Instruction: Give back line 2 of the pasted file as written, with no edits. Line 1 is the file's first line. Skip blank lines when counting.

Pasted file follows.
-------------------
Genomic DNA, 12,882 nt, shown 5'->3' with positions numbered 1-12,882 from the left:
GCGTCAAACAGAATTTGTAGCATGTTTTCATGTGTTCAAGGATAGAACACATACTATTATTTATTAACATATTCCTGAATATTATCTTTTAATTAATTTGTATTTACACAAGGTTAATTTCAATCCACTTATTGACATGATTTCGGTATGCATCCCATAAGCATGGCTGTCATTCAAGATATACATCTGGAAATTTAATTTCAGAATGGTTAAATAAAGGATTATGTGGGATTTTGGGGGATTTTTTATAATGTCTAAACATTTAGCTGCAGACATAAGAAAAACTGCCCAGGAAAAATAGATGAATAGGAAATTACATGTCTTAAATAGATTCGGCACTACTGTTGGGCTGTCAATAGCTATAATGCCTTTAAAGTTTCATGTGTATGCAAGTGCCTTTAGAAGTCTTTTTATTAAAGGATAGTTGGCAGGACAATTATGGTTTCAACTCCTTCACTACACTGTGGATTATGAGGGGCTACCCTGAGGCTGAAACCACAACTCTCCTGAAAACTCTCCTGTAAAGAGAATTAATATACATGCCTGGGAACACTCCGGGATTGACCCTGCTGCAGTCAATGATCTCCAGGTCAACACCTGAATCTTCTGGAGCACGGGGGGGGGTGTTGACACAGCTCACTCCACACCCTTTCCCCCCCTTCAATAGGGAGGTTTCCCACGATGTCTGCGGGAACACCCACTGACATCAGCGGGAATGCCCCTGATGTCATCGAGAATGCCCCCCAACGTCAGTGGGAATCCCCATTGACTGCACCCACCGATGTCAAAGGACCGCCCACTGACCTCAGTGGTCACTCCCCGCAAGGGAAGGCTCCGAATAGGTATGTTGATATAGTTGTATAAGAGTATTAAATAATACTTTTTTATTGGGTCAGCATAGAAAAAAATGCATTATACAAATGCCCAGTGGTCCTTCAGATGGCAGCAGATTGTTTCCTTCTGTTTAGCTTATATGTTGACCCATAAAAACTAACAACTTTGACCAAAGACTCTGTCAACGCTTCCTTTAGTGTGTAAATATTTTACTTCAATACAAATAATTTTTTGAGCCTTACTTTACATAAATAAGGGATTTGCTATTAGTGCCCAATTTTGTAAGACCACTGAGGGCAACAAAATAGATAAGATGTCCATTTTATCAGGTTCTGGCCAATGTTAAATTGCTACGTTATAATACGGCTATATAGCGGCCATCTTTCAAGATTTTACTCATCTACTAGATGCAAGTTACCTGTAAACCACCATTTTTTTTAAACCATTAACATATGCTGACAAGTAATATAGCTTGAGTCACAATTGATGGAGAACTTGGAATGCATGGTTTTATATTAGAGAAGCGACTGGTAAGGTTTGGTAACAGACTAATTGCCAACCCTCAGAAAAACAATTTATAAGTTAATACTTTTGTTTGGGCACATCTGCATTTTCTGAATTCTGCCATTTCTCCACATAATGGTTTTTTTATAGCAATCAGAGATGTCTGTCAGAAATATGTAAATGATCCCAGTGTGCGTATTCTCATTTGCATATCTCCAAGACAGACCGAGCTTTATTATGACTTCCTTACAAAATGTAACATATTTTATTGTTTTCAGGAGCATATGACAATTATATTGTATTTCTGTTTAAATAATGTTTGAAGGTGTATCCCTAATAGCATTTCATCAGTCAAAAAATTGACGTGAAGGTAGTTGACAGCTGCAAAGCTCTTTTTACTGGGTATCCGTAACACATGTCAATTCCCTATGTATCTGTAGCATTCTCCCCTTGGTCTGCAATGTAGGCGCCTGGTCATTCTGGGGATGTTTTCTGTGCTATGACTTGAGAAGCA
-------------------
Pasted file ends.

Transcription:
GCGTCAAACAGAATTTGTAGCATGTTTTCATGTGTTCAAGGATAGAACACATACTATTATTTATTAACATATTCCTGAATATTATCTTTTAATTAATTTGTATTTACACAAGGTTAATTTCAATCCACTTATTGACATGATTTCGGTATGCATCCCATAAGCATGGCTGTCATTCAAGATATACATCTGGAAATTTAATTTCAGAATGGTTAAATAAAGGATTATGTGGGATTTTGGGGGATTTTTTATAATGTCTAAACATTTAGCTGCAGACATAAGAAAAACTGCCCAGGAAAAATAGATGAATAGGAAATTACATGTCTTAAATAGATTCGGCACTACTGTTGGGCTGTCAATAGCTATAATGCCTTTAAAGTTTCATGTGTATGCAAGTGCCTTTAGAAGTCTTTTTATTAAAGGATAGTTGGCAGGACAATTATGGTTTCAACTCCTTCACTACACTGTGGATTATGAGGGGCTACCCTGAGGCTGAAACCACAACTCTCCTGAAAACTCTCCTGTAAAGAGAATTAATATACATGCCTGGGAACACTCCGGGATTGACCCTGCTGCAGTCAATGATCTCCAGGTCAACACCTGAATCTTCTGGAGCACGGGGGGGGGTGTTGACACAGCTCACTCCACACCCTTTCCCCCCCTTCAATAGGGAGGTTTCCCACGATGTCTGCGGGAACACCCACTGACATCAGCGGGAATGCCCCTGATGTCATCGAGAATGCCCCCCAACGTCAGTGGGAATCCCCATTGACTGCACCCACCGATGTCAAAGGACCGCCCACTGACCTCAGTGGTCACTCCCCGCAAGGGAAGGCTCCGAATAGGTATGTTGATATAGTTGTATAAGAGTATTAAATAATACTTTTTTATTGGGTCAGCATAGAAAAAAATGCATTATACAAATGCCCAGTGGTCCTTCAGATGGCAGCAGATTGTTTCCTTCTGTTTAGCTTATATGTTGACCCATAAAAACTAACAACTTTGACCAAAGACTCTGTCAACGCTTCCTTTAGTGTGTAAATATTTTACTTCAATACAAATAATTTTTTGAGCCTTACTTTACATAAATAAGGGATTTGCTATTAGTGCCCAATTTTGTAAGACCACTGAGGGCAACAAAATAGATAAGATGTCCATTTTATCAGGTTCTGGCCAATGTTAAATTGCTACGTTATAATACGGCTATATAGCGGCCATCTTTCAAGATTTTACTCATCTACTAGATGCAAGTTACCTGTAAACCACCATTTTTTTTAAACCATTAACATATGCTGACAAGTAATATAGCTTGAGTCACAATTGATGGAGAACTTGGAATGCATGGTTTTATATTAGAGAAGCGACTGGTAAGGTTTGGTAACAGACTAATTGCCAACCCTCAGAAAAACAATTTATAAGTTAATACTTTTGTTTGGGCACATCTGCATTTTCTGAATTCTGCCATTTCTCCACATAATGGTTTTTTTATAGCAATCAGAGATGTCTGTCAGAAATATGTAAATGATCCCAGTGTGCGTATTCTCATTTGCATATCTCCAAGACAGACCGAGCTTTATTATGACTTCCTTACAAAATGTAACATATTTTATTGTTTTCAGGAGCATATGACAATTATATTGTATTTCTGTTTAAATAATGTTTGAAGGTGTATCCCTAATAGCATTTCATCAGTCAAAAAATTGACGTGAAGGTAGTTGACAGCTGCAAAGCTCTTTTTACTGGGTATCCGTAACACATGTCAATTCCCTATGTATCTGTAGCATTCTCCCCTTGGTCTGCAATGTAGGCGCCTGGTCATTCTGGGGATGTTTTCTGTGCTATGACTTGAGAAGCA